Marquise Brown – Baltimore Ravens
Most would consider Baltimore to be a bad landing spot for wide receivers. However, I believe that there is a great opportunity to be had for the Ravens receiving corps in 2019. Lamar Jackson did not get very many 1st-team reps in training camp last season. That will not be the case this year, as Jackson will be able to establish chemistry with his receivers. The quarterback demonstrated some accuracy during his college career and his rookie NFL season. All of his throws where there was pinpoint accuracy were over the middle. That means players like tight ends or slot receivers should get the best Jackson passes, as the quarterback’s sideline throws still leave something to be desired. Early reports are that Marquise Brown might actually man the slot in order to maximize his speed in open space. My only concern with Brown is his recovery time from injury. Will he be able to get reps with Jackson in training camp?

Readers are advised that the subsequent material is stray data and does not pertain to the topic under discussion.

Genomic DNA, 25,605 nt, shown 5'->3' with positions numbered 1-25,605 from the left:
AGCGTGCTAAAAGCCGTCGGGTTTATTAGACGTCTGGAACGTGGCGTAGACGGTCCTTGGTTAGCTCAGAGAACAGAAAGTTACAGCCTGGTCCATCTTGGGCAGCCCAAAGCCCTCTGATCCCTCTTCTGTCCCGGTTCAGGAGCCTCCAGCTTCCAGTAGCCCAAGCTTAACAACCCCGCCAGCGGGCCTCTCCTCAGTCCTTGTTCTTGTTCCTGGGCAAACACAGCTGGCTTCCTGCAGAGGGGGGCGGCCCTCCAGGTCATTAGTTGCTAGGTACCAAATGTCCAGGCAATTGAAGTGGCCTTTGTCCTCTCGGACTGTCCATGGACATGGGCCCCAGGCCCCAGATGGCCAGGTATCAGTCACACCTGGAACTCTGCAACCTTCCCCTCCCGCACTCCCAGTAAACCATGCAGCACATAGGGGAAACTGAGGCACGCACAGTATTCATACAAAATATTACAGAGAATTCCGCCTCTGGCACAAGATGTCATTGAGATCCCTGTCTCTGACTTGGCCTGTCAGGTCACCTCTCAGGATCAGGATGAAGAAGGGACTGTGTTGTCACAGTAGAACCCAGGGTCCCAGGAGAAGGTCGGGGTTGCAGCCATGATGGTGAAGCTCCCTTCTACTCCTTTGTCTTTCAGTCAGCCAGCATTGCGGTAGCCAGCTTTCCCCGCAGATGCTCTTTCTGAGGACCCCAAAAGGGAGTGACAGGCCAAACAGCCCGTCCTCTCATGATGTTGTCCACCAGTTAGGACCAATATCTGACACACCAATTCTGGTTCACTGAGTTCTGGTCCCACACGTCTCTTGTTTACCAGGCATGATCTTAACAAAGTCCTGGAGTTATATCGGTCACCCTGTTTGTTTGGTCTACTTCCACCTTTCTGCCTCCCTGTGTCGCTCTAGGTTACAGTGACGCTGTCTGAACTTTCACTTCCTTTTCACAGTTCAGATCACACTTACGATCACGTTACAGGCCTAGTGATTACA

Miles Boykin – Baltimore Ravens
When writing about Marquise Brown, I mentioned that Lamar Jackson will get a full offseason to work with his receivers. Who knows who will establish themselves as the quarterback’s favorite target. Miles Boykin has the body of a number one receiver and is arguably the best in Baltimore on the outside. He can get open in a variety of ways, either with his speed or with good hand/feet technique. Also, unlike fellow Ravens rookie Brown, Boykin will be healthy enough to work with Jackson through the entire offseason program.